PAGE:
Virtual reality (VR) provides computer-generated environments and simulations that immerse users in a virtual scenario and/or situation. VR training is often used in production today, as processes can be mapped realistically and employees can be more effectively trained or retrained.

5. Learning Record Stores

Learning Record Stores are data stores that extend the reporting and analysis capabilities of a Learning Management System by capturing a wide range of learning experiences and activities.

6. Learning Content Management Systems

Learning Content Management Systems are the place to create and edit learning content, then store it for reuse and evaluation.

7. Virtual classrooms

Virtual classrooms are an online learning environment where mentors and learners can present course materials, engage and interact with other members of the virtual class, and work in groups together.

8. Content libraries

Content Libraries offer pre packaged content libraries, courses, videos, and books that are licensed to you for use in your organization.

E-learning content types

As already mentioned, eLearning provides you with a huge amount of learning materials easily accessible via the internet. One of the main reasons why people use eLearning is because they want to develop new skills and gain or update their knowledge about a specific topic. In order to do so, they can make use of a variety of content types - I bet you've used more than just one of these before. The most commonly used are:

  • Digital Courses
  • Quizzes
  • Webinars
  • Video Courses
  • Screencasts
  • Podcasts

Getting started with e-learning: 10-step guide

Getting started: 10 step e-learning guide

There are many good reasons to invest in a new (or better) e-learning solution. Regardless of whether you are just starting with e-learning or want to upgrade your current solution, the success of your e-learning depends heavily on the acceptance and motivation of your company and your learners. After all, learning can only be successful when "having to learn" turns into "wanting to learn." But how can you increase the acceptance of e-learning in your company and the motivation of your learners? For more information, don't forget to check out our 10-step guide.

For a successful corporate learning strategy, follow these 10 simple steps.

  1. Define your goals 
  2. Don’t forget to consult your staff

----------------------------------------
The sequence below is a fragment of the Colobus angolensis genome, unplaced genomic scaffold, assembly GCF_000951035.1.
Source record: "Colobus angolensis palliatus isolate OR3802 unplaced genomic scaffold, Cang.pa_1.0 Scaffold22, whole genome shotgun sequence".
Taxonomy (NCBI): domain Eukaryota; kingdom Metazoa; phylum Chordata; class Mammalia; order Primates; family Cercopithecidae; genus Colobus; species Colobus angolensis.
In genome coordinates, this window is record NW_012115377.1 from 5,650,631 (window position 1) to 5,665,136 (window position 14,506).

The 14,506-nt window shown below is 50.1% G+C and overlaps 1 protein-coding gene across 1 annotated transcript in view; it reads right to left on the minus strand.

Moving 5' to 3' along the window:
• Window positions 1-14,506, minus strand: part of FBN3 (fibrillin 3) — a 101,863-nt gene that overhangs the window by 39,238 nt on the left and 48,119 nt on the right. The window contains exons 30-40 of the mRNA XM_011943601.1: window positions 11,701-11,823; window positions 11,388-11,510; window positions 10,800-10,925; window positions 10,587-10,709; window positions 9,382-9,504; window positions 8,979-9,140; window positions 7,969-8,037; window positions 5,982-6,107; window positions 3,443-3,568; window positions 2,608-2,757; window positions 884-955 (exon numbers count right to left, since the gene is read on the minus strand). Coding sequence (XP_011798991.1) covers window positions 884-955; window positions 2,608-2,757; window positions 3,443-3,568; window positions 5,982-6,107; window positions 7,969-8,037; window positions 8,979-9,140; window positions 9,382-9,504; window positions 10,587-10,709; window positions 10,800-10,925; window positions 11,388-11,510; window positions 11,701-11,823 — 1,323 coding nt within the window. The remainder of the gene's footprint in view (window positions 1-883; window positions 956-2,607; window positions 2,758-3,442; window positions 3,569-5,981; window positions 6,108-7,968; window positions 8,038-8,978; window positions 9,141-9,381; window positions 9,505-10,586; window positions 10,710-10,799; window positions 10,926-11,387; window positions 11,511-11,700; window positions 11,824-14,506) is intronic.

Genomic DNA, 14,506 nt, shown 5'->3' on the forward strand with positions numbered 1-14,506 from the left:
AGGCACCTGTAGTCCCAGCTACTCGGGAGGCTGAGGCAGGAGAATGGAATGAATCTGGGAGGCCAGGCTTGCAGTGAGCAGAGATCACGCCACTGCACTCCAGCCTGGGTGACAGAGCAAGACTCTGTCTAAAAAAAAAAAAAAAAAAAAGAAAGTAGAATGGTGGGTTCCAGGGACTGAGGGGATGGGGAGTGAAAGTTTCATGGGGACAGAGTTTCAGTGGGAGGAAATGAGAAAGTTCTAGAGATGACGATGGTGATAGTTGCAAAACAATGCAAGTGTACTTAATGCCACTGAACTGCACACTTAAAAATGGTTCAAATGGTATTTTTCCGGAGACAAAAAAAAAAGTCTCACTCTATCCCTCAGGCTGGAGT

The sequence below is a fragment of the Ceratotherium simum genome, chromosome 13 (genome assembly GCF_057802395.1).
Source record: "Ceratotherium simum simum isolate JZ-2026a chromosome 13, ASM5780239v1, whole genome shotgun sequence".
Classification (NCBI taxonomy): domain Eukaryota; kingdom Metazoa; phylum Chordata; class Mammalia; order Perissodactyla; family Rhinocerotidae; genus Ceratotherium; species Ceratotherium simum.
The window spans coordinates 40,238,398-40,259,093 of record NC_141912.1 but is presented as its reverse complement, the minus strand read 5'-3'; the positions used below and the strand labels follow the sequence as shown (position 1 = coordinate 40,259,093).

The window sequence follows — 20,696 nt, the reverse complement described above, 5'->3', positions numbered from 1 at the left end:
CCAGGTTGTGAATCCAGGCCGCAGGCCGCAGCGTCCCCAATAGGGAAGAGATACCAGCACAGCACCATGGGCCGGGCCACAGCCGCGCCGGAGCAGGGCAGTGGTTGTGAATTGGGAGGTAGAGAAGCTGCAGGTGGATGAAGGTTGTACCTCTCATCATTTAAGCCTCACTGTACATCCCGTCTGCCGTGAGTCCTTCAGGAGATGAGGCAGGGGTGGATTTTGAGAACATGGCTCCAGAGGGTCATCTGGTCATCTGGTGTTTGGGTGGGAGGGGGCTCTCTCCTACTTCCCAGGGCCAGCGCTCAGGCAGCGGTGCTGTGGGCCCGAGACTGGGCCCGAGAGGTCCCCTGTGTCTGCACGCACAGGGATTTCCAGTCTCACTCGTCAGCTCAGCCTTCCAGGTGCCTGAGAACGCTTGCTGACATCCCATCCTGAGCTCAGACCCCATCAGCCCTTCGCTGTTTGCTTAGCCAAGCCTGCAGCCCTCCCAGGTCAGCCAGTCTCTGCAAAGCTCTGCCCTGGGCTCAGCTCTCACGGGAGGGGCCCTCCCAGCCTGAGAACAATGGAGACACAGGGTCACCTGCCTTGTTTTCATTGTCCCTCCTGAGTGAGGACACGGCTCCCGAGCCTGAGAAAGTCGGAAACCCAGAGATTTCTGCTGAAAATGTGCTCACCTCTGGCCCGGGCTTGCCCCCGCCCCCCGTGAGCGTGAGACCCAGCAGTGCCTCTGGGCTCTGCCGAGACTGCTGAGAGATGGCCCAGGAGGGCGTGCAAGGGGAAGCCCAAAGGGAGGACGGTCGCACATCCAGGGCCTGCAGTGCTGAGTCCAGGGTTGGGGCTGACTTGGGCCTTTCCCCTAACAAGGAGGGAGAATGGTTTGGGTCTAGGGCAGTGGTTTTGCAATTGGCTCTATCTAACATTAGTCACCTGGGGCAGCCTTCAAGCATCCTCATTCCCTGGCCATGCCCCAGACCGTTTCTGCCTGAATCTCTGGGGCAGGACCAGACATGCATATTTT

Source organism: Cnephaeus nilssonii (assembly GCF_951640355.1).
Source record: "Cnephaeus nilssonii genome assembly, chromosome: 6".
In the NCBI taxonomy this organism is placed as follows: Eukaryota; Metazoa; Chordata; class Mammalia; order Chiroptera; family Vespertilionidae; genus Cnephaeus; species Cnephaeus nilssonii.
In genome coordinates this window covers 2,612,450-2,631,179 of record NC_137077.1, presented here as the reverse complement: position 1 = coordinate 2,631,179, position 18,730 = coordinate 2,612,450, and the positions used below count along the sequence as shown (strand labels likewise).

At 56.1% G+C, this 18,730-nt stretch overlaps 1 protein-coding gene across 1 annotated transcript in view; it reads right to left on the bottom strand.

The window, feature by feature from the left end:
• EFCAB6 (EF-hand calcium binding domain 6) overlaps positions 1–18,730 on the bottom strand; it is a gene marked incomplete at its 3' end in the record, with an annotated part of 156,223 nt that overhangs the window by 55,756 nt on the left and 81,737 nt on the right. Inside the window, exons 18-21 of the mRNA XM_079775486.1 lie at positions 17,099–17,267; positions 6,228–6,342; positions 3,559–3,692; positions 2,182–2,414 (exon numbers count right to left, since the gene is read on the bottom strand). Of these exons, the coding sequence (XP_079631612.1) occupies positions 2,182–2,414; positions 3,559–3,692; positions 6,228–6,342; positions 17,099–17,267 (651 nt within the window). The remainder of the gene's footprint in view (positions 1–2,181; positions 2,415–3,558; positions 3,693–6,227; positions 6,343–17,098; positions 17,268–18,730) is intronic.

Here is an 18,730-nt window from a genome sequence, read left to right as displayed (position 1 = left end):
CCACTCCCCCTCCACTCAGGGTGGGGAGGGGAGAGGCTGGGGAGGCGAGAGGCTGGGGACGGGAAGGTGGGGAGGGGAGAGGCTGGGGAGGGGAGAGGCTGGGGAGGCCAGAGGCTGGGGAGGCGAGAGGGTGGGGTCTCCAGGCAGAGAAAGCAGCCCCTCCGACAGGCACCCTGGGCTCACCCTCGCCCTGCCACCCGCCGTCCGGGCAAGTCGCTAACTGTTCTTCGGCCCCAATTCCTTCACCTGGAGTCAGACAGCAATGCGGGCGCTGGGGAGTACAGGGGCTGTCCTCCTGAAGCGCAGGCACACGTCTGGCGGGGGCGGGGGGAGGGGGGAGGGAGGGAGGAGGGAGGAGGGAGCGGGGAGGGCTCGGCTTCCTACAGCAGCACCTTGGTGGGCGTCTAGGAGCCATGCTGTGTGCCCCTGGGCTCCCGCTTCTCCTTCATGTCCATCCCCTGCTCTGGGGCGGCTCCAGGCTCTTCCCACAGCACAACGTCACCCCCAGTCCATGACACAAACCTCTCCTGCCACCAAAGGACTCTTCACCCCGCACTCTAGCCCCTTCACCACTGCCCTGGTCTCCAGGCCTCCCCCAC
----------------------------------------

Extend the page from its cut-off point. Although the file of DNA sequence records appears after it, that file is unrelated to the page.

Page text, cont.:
3. Form a successful project team
  4. Communicate and align internally 
  5. Set targets and define KPIs
  6. Specify your requirements
  7. Create a timeline 
  8. Define budgets and resources
  9. Leverage your provider's expertise 
  10. Take the leap: get started with e-learning

Step 1: Define your goals

Determine your company's needs and goals before you begin your e-learning project. Experience shows that e-learning projects are only successful if they are part of an organization's strategic plan and tied to specific objectives. Thus, it is important to identify the needs and get your decision-makers involved from day one. If you know what problem you are trying to solve, then you can define clear goals, link them to the corporate strategy, and track their progress.

Ask yourself the following questions:

  • What is the goal of this project?
  • How does it fit into my company's overall strategy?
  • What does success look like?


  1. Improve the quality of our learning initiatives
  2. Meet our staff’s individual learning needs
  3. Provide learning via staff’s preferred methods
  4. Improve the efficiency and effectiveness of learning
  5. Improve ease of use and time flexibility
  6. Improve measurability of training initiatives for evaluation

Step 2: Don’t forget to consult your staff

Don’t forget the needs of your learners. Put yourself in their shoes:

  1. What do they need?
  2. What are their goals?
  3. What are their expectations?

Of course, the best way to find out what your learners want is to ask them! Carrying out an open-ended consultation will spark lots of ideas.

Step 3: Form a successful project team

Appoint a project manager or team who will take responsibility for your e-learning project before it takes place. They should have KPIs related to the success and adoption of the solution. They should also possess the relevant skills and authority to bring people together and move them in the same direction. You may not need someone dedicated to the project full time, but you do need someone who is accountable.

Your project team should encompass stakeholders from every department if possible. Larger companies will form multidisciplinary project teams, while smaller companies may find it more difficult to dedicate entire resources to this type of project. Your project team may take different sizes and formats, but the most important thing is that a wide range of views and requirements are represented and planned for.